As if to emphasise her point there was a massive flash of lightning outside followed by a crash of thunder so loud it shook the huge windows that stretched from floor to ceiling.

     “I don’t blame you,” he assured her, frowning slightly. “But, even so, you’d probably need a reference, wouldn’t you? A bad comment from a client could really mess that up.”

     “I appreciate your concern,” her voice was a little softer, it surprised them both, “but if he hasn’t got the balls to order the sandwich he wants I highly doubt he’s going to be picking up the phone to start making complaints any time soon.”

     “Fair point.”

     “I’m sure I’ll be back here tomorrow, with a basket devoid of tuna based lunch items, just as I always am.”

     “Well, I hope so. I kind of like watching you and Dan every day.”

     “Then I’ll do my best not to disappoint, assuming I don’t get washed away on my way to the next office on my list of course.” She blushed slightly. “So, what’ll it be? Chicken or ham?”

     “Today?”

     “Today.”

     “Today I’d really like to take you out for dinner but I didn’t put that on the order slip this morning so…” his words tailed off and her eyes rose from the basket to his face. “I guess it’ll have to be chicken.”

     “Dinner?” she repeated quietly, suddenly hoping her eyeliner wasn’t too badly ruined by the rain.

     “No, chicken,” he repeated slowly, stressing the syllables slightly.

     Grinning bashfully, she pulled out a chicken roll from her basket and held it out.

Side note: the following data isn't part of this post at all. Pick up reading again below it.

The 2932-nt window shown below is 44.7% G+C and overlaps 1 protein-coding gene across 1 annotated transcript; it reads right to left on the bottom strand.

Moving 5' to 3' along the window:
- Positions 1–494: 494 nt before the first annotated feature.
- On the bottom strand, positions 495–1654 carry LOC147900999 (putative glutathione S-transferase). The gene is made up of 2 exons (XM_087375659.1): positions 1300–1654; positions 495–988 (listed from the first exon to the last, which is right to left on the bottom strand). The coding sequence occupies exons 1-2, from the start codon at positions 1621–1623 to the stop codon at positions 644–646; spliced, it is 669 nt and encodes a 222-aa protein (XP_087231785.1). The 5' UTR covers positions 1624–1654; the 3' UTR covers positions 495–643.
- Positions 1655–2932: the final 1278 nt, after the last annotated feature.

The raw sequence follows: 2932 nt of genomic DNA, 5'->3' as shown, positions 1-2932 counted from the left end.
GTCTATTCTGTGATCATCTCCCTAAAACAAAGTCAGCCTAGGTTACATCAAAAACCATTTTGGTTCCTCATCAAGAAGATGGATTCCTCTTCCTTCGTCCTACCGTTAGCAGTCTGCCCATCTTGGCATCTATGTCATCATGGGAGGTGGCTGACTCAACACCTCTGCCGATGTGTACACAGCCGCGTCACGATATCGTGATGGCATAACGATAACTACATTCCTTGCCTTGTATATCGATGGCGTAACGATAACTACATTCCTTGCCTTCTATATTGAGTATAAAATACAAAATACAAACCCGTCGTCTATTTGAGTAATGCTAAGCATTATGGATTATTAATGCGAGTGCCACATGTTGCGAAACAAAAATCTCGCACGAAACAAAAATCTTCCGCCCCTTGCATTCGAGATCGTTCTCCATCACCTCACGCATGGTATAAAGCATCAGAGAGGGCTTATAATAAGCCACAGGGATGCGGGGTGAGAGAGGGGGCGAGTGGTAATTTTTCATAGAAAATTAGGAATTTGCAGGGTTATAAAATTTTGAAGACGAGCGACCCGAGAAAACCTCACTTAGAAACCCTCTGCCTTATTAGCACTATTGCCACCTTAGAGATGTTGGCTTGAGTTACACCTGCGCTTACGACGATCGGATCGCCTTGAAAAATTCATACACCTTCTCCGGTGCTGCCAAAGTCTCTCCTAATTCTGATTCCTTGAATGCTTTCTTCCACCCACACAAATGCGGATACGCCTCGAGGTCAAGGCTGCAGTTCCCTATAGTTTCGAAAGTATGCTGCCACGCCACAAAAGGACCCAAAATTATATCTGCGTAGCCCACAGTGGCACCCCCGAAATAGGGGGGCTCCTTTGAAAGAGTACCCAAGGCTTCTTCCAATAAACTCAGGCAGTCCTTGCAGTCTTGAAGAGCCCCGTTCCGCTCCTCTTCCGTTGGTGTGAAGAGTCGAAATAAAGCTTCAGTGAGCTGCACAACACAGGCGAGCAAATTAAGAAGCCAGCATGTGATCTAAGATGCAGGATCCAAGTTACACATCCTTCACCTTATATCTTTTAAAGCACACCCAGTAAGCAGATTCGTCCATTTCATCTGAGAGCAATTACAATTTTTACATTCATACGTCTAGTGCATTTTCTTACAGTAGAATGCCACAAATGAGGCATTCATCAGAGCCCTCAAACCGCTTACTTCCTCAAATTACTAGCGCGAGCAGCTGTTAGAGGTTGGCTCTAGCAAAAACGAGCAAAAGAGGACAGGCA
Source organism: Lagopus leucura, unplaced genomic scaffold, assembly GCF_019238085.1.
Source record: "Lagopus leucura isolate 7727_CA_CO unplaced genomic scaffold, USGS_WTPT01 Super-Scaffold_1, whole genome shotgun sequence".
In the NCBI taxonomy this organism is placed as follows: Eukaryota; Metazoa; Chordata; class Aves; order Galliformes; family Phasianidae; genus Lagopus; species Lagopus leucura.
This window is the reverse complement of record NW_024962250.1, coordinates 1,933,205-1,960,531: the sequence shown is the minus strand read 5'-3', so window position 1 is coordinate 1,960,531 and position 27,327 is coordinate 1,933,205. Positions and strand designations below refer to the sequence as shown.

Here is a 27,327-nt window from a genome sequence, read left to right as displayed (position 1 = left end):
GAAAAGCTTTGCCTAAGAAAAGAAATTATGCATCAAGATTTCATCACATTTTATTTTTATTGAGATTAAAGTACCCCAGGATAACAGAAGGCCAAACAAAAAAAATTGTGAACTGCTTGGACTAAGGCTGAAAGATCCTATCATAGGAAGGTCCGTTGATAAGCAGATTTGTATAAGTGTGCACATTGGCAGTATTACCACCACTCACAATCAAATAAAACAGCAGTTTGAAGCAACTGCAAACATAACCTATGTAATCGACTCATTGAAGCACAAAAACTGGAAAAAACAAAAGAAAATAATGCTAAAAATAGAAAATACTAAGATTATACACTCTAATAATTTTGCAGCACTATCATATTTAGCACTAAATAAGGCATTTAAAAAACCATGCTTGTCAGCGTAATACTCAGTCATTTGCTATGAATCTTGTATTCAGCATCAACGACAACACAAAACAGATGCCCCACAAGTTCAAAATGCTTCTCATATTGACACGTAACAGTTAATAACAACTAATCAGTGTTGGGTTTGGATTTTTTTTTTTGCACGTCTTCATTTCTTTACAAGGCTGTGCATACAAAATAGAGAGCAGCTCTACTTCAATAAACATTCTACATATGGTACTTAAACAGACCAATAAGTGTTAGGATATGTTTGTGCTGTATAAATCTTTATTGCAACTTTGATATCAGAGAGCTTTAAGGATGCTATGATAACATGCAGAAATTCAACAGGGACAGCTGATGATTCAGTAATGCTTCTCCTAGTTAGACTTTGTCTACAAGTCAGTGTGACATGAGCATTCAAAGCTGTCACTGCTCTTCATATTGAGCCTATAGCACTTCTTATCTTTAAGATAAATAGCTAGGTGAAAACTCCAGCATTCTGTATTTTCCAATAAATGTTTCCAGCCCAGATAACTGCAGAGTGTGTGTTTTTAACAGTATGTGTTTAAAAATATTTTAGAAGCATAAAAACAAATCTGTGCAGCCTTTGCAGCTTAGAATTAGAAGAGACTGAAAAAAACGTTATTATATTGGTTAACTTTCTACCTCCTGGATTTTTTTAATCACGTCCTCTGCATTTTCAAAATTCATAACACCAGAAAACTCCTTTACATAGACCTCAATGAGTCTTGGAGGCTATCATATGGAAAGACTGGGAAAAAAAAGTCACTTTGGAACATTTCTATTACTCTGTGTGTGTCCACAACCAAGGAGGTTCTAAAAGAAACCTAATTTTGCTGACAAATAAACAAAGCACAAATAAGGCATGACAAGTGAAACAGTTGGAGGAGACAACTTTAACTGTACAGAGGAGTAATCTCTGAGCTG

“But, I don’t even know your name,” she admitted as he took it from her and pulled his wallet from his suit jacket pocket.

     “You’re Sophie, the sandwich girl, and I’m Chris. I like sandwiches and walks in the rain. Seems like we’d be a good match.” He held out a ten pound note to pay for the sandwich along with his business card.

     “I don’t have enough change for this.”

     “Don’t worry, you can bring it along tonight. Give me a call or a text later and we’ll sort out where to meet.”

     “Ok then,” Sophie smiled, pocketing the card and hoping like hell that it survived the rest of the lunchtime deliveries.

     “Ok,” Chris repeated, watching her walk away.

     “So,” Sophie approached the next cubicle with a much brighter expression than she had been wearing a few minutes earlier. “What’ll it be today?”   

 

 

       

I’m Jo Jackson and I’ve been writing stories since I was a child. I wrote my first serious attempt at a novel at the age of 14 and wrote regularly after that until real life and ‘adulting’ got in the way.

A few years ago I allowed myself to have enough belief and confidence in my writing to try and do something about the stories that have been trapped in my imagination for too long. I’m a British born preschool teacher and photographer who’s been living for the last 12 years in Northern Finland with my husband, two children and our crazy black labrador. Here I write under the northern lights in winter and the midnight sun in summer, taking large amounts of inspiration from family holidays spent in the Scottish Highlands as well as the adventure games of my childhood. I tend to write about love, in various guises. Check out my book, ‘Moments Matter: The importance of family photography’